The TUC has also lined up behind the imperialist bombardment of Libya, led by Washington, London and Paris. Even before operations began, Barber had written a “Dear William” letter to Foreign Secretary Hague pledging his backing for whatever action the Tories decided to pursue against Libya. This echoes the bogus claim that the western government were motivated by concerns for the democratic aspirations of the Libyan people.
In reality, at least £100 million has been set aside to pay for yet another war of aggression, no less criminal than those waged in Iraq and Afghanistan. The war is the first step in a campaign by Washington and its partners in crime to strike back against the popular movements in countries long regarded as spheres of influence for British, French and US imperialism. By establishing a base in Libya, they hope to “shape” the Arab revolution, or more truthfully suppress it, so as to maintain their control of strategic oil and gas reserves in the region.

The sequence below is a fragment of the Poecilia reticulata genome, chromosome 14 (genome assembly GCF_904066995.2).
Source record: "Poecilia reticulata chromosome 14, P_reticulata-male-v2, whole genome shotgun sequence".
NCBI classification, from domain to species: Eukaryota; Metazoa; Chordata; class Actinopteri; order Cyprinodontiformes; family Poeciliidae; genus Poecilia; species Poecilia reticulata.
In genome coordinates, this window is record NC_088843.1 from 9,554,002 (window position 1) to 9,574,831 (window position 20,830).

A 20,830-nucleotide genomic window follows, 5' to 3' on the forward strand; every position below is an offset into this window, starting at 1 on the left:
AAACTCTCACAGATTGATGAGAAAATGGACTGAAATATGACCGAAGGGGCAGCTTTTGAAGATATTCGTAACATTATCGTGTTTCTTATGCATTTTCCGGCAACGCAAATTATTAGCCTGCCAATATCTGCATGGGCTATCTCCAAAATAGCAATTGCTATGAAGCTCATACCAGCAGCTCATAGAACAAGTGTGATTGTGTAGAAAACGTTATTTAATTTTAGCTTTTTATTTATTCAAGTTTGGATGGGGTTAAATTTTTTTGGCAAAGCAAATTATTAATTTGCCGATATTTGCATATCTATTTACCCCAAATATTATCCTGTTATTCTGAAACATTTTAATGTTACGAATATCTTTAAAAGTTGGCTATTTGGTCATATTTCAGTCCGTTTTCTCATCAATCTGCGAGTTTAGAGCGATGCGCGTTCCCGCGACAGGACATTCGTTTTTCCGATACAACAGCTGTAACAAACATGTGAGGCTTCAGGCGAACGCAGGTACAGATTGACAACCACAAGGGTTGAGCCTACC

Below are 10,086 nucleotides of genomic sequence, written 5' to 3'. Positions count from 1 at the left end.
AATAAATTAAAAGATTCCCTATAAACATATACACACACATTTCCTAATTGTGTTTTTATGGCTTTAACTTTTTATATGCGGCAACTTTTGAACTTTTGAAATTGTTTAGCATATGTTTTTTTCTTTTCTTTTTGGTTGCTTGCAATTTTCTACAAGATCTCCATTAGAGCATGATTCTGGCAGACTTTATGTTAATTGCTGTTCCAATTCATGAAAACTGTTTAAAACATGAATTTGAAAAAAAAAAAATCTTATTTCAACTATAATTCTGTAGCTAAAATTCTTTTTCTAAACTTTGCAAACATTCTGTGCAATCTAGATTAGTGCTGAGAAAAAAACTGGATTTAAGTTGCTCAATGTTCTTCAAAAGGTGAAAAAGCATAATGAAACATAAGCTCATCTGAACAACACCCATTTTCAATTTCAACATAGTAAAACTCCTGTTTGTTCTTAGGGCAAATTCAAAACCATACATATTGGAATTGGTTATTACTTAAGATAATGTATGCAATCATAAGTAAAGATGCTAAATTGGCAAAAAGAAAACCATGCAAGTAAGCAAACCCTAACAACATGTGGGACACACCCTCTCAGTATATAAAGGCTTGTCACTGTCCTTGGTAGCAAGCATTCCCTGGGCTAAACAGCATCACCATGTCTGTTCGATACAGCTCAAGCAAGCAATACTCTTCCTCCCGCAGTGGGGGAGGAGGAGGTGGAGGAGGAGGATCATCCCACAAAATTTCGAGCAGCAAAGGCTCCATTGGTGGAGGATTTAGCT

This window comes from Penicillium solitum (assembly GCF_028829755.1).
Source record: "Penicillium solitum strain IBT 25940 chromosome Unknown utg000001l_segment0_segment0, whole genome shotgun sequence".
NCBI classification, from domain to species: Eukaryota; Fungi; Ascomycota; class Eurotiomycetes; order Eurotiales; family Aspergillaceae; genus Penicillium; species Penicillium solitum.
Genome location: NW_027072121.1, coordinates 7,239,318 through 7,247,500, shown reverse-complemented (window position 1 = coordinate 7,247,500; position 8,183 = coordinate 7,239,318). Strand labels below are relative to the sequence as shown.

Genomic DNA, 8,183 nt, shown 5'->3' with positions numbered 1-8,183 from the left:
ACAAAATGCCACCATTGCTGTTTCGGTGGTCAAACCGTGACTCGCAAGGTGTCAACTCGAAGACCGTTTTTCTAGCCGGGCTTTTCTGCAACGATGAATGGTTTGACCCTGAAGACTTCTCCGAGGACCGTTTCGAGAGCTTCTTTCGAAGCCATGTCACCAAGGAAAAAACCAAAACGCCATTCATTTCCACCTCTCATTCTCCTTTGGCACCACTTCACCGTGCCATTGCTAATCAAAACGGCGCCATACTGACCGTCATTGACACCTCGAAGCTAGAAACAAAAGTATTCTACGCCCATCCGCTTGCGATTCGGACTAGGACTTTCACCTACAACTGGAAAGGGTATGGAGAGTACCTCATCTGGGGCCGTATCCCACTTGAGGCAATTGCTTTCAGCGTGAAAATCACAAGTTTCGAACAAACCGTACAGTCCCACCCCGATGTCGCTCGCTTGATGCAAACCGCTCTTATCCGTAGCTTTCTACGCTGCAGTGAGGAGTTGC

There is a direct relationship between the neo-colonial intervention in North Africa, and the austerity measures now being imposed on working people in the UK.
It is no accident that the coalition’s austerity agenda is described in language such as “shock and awe” or “precision-guided”.
Across Europe, the ruling elite is seeking to use the economic crisis that it created to destroy all the social gains won by the working class. To do so they rely entirely on the trade unions. In Greece, Portugal, Spain and elsewhere there have been countless demonstrations similar to that organised by the TUC. They have not prevented a single attack. Their sole purpose has been to provide a cover for the collusion of the union bureaucracy with the diktats of the international financial institutions.
The first step in opposing the austerity drive is a fight to bring down the government implementing it. Instead, the trade unions hold out the possibility that the Liberal Democrats can be persuaded to abandon the Tories and form a coalition with Labour. To this same end, pride of place has been given at today’s rally to Labour leader Ed Miliband.